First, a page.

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Antivirus software fails to spot new malware, Palo Alto finds

John E Dunn | March 28, 2013
Forty per cent missed by unamed programs

A significant chunk of new malware is not spotted by antivirus programs with some threats remaining a mystery for as long as a month, an analysis of large enterprises by firewall vendor Palo Alto Networks has calculated.

Drawing on three months of data from 1,000 of its own customers Palo Alto's found that that its Wildfire malware detection system spotted 68,047 new malware files, 26,363 (40 percent) of which were not blocked by six unnamed "industry-leading" antivirus programs.

Around 90 percent of these undetected samples arrived via the web with programs taking an average of 20 days to add the threats to their detection systems; a small number of threats delivered via social media and FTP went undetected for more than 31 days.

Detection was better for email, with only 2 percent of threats getting past clients and an average five-day wait for protection.

This is a highly charged issue for antivirus vendors so let's be very clear about what Palo Alto's Modern Malware Review analysis might be telling us and what it might not.

Wildfire is basically a firewall-led system in which unknown binaries are fed back to the cloud to see what they and the traffic they generate is trying to do - the latter element is what allows Wildfire to spot threats antivirus clients can't, or so the theory goes.

Parts of this design aren't a long way from antivirus companies that use cloud fingerprinting also do, although in Palo Alto's case the subsequent blocking of any malware discovered is done at the firewall level rather than by the client.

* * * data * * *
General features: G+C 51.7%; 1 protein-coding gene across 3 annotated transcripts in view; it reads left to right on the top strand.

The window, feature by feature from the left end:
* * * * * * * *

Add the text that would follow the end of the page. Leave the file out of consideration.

According to Palo Alto, the inherent problem with web-borne malware is its polymorphism, basically the fact that a server can re-encode the payload to make it appear unique - "malware on demand" to coin a phrase. By contrast, email-borne malware is static and sent out in bulk and that makes it more visible.

What the report doesn't document (and we weren't able to confirm) is whether the antivirus programs were also being used with some kind of web fingerprinting system, which if they were might have boosted their detection success.

However, one can infer from the fact that clients weren't able to spot the unknown malware for days or weeks as suggesting otherwise. On the basis of the programs used, antivirus is failing to detect threats on a worrying scale.

As a maker of high-end application-based firewalls, Palo Alto is not then arguing that antivirus is useless so much that detection should also be placed inside the network itself. This approach chimes with its marketing but is not without some logic.

Palo Alto said it had isolated 100 behaviours that identified the 26,000+ unknown malware threats which rendered them suddenly apparent. These included generating unknown TCP/UDP traffic (30 percent), visiting an unregistered domain (24 percent), sending emails (20 percent), plus a variety of other unorthodox behaviours including connecting to a new DNS, downloading files with incorrect extensions, and visiting recently-registered domains.


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